Tucker Carlson Reveals His $1 Million Dollar Offer

According to Tucker Carlson, Boris Johnson allegedly sought a million dollars for an interview after calling the American journalist a “stooge” for speaking with Vladimir Putin.

In an interview with Glenn Beck of The Blaze on Tuesday, Tucker Carlson said that Boris Johnson’s staff had stated they would only give an interview with him if he received a million dollars.

In the meantime, a representative for Boris Johnson refuted the stated sequence of events and stated that the $1 million payment would not have gone to the politician directly but rather to charity. The Guardian notes that Johnson reportedly withdrew from the interview following the widely blamed Kremlin-related death of Putin opponent Alexi Navalny.

“Boris Johnson labels me ‘a tool of the Kremlin’ or whatever,” Carlson had stated. Because he keeps accusing me of being a Kremlin tool, I became irritated and requested an interview with Johnson. “He declines,” Carlson remarked.

“I’m growing angrier… Many individuals that I know are familiar with Boris Johnson. When I finally hear back from an adviser, she tells me, “He will talk to you, but it will cost you a million dollars.”

“I recently had an interview with Vladimir Putin. I’m not trying to justify him, but he didn’t ask me for a million dollars,” I added. You’re telling me that Boris Johnson is far less respectable and sleazier than Vladimir Putin, then.

Johnson, who became the first Western reporter to interview Putin since the invasion of Ukraine in 2022, criticized Carlson for being a “stooge of the tyrant and a traitor to journalism” and said that the interview was “straight out of Hitler’s playbook” after his contentious interview with Putin earlier this month.

Putin claimed that Johnson had personally interfered to prevent a peace agreement between Moscow and Kyiv in the immediate aftermath of the invasion, which may have inspired Boris’s exaggerated response to the interview.

The Russian autocrat said that Johnson’s involvement was crucial in keeping discussions with Zelensky’s senior ally, Davyd Arakhamia, from reaching a consensus in Istanbul in 2022.

“We lost the opportunity when Prime Minister Johnson arrived and [talked] Ukraine out of it.” You did not catch it, though. Putin said to Carlson, “You erred.”

In the past, Arakhamia has maintained that Boris Johnson had no bearing on Ukraine’s decision to end negotiations with Russia since Kiev didn’t believe Moscow would honor its commitments. Johnson has further denied any involvement, labeling the accusations as “complete rubbish and Russian propaganda,” adding that he had just advised Ukraine to “simply fight” and that the UK was “a thousand percent” behind them.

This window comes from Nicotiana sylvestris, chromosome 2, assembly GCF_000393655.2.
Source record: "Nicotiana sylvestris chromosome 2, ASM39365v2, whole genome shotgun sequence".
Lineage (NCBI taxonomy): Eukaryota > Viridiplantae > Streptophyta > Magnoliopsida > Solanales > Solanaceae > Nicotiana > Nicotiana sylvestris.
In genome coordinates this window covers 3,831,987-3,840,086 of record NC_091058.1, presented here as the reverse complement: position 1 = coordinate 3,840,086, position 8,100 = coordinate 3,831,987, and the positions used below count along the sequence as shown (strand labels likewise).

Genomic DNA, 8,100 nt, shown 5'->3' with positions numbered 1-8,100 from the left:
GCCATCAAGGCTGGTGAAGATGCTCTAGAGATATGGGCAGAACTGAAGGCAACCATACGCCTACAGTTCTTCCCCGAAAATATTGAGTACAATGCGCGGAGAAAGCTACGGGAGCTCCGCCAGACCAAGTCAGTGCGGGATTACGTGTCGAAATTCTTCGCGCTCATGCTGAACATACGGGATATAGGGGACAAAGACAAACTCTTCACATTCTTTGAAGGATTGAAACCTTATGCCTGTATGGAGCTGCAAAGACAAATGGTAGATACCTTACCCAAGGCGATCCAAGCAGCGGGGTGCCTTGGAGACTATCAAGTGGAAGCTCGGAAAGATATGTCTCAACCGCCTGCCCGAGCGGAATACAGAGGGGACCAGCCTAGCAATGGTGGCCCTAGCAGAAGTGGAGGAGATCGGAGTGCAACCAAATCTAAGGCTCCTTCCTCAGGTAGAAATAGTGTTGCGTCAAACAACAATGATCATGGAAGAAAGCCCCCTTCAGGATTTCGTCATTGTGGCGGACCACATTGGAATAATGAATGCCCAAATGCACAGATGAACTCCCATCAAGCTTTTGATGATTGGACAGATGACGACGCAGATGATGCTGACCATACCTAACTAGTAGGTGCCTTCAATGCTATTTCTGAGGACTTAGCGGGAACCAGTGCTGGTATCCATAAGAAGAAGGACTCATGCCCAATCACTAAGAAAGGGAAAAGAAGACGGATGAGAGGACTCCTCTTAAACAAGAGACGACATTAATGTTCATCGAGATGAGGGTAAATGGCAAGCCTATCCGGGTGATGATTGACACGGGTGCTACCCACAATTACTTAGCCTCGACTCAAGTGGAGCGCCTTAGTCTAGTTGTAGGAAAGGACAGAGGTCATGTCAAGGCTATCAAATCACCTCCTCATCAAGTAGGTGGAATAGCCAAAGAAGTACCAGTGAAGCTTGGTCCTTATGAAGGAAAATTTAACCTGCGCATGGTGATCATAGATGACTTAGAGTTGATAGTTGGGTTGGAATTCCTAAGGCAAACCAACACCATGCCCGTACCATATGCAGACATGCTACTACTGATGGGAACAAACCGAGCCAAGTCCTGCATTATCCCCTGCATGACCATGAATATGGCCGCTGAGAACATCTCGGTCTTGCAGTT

Johnson has continued to support Ukraine and be a leading voice for the deployment of more Western weapons to the conflict since he was forced to resign in 2022 amid the “Partygate” scandals, in which it was discovered that he and other members of his government had violated their own strict lockdown measures by hosting parties within Downing Street while residents were forced to stay in their homes.

Johnson pleaded with Donald Trump, the presumed Republican nominee for president, to “bring his party around” on Ukraine and persuade doubting Republicans to keep funding the proxy war against Russia last month.

As compensation for his assistance, the former British prime minister has seen streets in Ukraine christened in his honor and featured in murals and artworks honoring his commitment to the cause of Kyiv.

Johnson has tried to profit from his position in government in addition to his support for Ukraine. In contrast to his tenure in Downing Street, where it was widely reported that he was having serious financial difficulties, Johnson has made millions of dollars from speaking engagements since leaving office, has secured a lucrative contract to write a column for the Daily Mail, and is slated to join the GB News network as a presenter. OpenDemocracy reports that Johnson earned almost £5 million on his own in the first half-year following his departure from government.

Author: Steven Sinclaire

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